who fled cameroon to come here. we've been asking for tps f two years. weave beenegging president biden and president harris, susan rice to please allow tps for cameron so they n be free, at least be protected from deportation. they have refused. we feel within a week, tps was provided for ukraine. that is why we continue to push and ask for tps for cameroon. we cannot wait any longer to make sure that equity is a part of our immigration system. that people from cameroon are receiving tps as soon as possible. weommend the administration for highlighting and validating the lives of ukrainians and the lives of our afghan community. but it is past due for the tps to be provided for cameroon. what we say is protection delay
is protection to die. we begin seeing right now how we have allowed exception for ukrainians that are coming at the u.s.-mexico border. i was there last monday. trying to highlight that damage of title 42. i clearly remember in 2020, april 2020 when the haitian alliance sent the first letters starting a campaign to a presidentrump to e title 42 because it did not. any water as to why they really put title 42 emplaced simply to block the seeking protection. toy we are hoping and demanding as a community, as of movement for president biden to put an end to title 42 and make sure it is never used against
people a the u.s.-mexico border, specifically black and brown people, becse wclearly see we are allowing ukrainians and other europea to access the process at the u.s.-mexico border while at the same time making surhaitians are not afforded the same protection. so we really are calling on president biden to highlight the fact that, yes, president trump then called -- said he did not want people from asshole country such as haiti and many african countries, but he will welcome people from europe. and we see clearly the things that president trump said was that biden is proving to us as a people that it is a reality. we are willing and able and ready to welcome immigrants as long as they are not black and brown. juan: i want to ask maria, you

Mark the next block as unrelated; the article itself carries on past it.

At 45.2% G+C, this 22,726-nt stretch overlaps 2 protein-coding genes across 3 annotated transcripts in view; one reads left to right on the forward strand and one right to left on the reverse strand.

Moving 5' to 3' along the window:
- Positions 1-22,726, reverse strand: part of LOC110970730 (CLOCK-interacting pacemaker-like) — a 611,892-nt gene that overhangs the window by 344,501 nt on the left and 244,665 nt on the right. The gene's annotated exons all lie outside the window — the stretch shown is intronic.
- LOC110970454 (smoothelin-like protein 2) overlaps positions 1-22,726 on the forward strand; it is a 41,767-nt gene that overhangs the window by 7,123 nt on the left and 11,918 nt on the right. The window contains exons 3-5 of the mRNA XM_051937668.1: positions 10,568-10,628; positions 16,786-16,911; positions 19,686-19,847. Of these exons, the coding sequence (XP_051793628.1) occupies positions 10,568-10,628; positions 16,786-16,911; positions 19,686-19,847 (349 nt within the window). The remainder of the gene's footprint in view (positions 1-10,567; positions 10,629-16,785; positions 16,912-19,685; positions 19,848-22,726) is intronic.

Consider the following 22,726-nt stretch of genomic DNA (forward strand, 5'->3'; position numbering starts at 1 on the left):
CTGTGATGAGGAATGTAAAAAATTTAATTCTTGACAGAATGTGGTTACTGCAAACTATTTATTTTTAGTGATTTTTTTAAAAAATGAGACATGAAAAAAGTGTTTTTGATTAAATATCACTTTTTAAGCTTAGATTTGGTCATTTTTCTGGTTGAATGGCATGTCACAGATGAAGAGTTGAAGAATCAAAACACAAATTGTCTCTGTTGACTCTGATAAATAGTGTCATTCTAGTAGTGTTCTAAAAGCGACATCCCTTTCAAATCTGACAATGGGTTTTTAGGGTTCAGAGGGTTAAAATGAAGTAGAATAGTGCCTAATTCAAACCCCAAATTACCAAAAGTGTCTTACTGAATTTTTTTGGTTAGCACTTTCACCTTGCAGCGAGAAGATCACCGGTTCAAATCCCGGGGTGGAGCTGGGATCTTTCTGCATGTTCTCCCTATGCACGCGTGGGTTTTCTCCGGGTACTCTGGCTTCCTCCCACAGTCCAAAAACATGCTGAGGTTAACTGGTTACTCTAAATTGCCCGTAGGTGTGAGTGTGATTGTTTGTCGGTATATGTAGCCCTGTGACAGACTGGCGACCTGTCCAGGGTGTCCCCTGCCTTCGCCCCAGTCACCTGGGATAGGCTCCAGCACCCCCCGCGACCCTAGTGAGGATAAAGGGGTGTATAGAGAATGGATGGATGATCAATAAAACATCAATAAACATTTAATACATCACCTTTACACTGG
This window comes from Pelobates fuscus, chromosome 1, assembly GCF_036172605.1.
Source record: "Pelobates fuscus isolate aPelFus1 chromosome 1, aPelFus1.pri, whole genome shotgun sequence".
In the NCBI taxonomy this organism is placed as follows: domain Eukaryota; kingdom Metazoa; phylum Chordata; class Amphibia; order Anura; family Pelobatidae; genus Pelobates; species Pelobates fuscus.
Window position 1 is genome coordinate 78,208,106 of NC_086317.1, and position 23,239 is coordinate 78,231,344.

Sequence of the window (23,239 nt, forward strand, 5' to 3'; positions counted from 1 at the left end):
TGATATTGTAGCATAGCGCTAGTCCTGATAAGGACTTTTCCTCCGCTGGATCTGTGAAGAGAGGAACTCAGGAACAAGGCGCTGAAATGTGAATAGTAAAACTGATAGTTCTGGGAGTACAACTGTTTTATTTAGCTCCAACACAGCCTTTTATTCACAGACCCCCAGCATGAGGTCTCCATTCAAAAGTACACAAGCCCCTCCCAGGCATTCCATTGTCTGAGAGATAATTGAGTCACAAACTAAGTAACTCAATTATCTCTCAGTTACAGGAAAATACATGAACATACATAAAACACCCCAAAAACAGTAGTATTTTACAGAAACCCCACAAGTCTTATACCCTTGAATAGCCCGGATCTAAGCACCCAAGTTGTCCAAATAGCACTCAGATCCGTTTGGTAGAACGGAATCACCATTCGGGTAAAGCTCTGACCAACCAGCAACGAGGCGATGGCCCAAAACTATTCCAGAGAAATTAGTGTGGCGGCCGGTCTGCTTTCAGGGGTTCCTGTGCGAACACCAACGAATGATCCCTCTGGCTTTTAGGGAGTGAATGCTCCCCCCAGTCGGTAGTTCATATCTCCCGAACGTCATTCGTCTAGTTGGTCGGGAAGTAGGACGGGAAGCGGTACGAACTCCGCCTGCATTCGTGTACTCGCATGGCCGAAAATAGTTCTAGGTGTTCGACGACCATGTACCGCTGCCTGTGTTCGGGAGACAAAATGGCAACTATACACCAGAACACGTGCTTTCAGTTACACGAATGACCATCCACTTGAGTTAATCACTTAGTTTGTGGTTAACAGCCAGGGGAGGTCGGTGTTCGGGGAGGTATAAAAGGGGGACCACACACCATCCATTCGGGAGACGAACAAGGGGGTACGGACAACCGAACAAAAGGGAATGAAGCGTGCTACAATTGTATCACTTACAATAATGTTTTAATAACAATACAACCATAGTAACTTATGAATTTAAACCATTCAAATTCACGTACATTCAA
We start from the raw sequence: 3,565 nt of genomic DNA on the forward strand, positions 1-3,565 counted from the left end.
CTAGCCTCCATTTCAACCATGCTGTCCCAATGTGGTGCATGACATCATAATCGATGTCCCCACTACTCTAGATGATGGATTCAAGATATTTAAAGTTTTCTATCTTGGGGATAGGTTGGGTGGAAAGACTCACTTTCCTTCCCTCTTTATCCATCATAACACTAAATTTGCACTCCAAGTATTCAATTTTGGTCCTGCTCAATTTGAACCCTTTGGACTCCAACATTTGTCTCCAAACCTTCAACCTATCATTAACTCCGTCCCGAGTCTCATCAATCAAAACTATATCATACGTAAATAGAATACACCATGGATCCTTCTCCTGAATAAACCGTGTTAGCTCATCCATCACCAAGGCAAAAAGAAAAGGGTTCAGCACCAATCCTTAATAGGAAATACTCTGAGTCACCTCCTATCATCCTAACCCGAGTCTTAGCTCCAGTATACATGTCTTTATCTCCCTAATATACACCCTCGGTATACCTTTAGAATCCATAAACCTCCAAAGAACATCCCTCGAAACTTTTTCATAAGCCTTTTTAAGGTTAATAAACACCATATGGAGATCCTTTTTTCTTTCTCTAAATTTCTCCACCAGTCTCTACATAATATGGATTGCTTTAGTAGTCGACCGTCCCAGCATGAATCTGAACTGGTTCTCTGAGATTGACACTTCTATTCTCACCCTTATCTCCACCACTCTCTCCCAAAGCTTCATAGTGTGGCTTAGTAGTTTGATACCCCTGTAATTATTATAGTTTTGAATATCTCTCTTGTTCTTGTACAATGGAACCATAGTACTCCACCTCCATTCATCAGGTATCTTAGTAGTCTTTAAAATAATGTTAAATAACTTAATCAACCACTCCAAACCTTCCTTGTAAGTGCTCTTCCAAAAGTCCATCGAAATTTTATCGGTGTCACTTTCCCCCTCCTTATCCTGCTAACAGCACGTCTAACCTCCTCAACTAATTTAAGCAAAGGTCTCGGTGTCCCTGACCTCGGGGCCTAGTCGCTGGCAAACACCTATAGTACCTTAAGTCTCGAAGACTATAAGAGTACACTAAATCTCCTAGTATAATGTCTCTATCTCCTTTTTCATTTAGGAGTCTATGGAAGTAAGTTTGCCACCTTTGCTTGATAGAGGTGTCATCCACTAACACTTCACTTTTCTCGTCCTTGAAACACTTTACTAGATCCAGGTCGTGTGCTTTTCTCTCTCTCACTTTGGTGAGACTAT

mentioned earlier you are a proud mexican-american. i'm sorry, maria has dropped. then you go back to guerline jozef. in terms of what you believe the biden administration needs tdo immediately, beyond what is happening now with title 42, what are the next steps you think the administration needs to take? >> the next step is real to look into how we pride access and safety to alleople in srch of fedom. we as a movement, service providers, advocate on the ground at u.s.-mexico border. we are ready and willing t help and support and work with prident biden and the entire administration to put in place ways for people to access safety . and we want to make sure that we
really look into our immigration system in a equity lens. how do you make sure what we are seeingight now is never repeated? we went president biden to understand we on the ground, we are serving the community. we are the people in need of protection, making sure we create aystem that will be afforded to al people toe able to get that protection. and we're also asking them stop pushing the borde right now we are sayg at the u.s.-mexico border, but going all the way to panama as maria mentioned earlier. we are seeing because of licies that are being put place to completely continuto dismantle any evidence for people seeking safety. we need to change the system. what i say is if the system does not serve the people, what is the point of it?
amy: i just want to thank you so much for being with us. in our next segment, we're going to go global with this. as you talk about cameroonian refugees, as we hear about nigerian refugees come the same thing, by the way, has happened to those students who were in ukraine fleeing with all the other ukrainians, the millions of ukrainians, and some of them were detained in places like poland and estonia as their white compatriots in ukraine were celebrated in each of these countries. guerline jozef, thank you for being with us, executive director of the haitian bridge alliance and maria hinojosa is an award-winning journalist and host of latino usa. next up, we look at the conditions african migrants faced trying to reach europe inside libyan detention centers.
stay with us. ♪♪ [music break] amy: "if i had a heart" by fever ray. this is democracy now! i'm amy goodman with juan gonzalez. as the world embraces ukrainians fleeing the russian invasion and presents a model for how refugees should be welcomed, we look now at how refugees from africa face a very different story. the western world largely has turned its back on the horrific conditions african migrants face inside libyan detention centers. this is the focus of a new book titled "my fourth time, we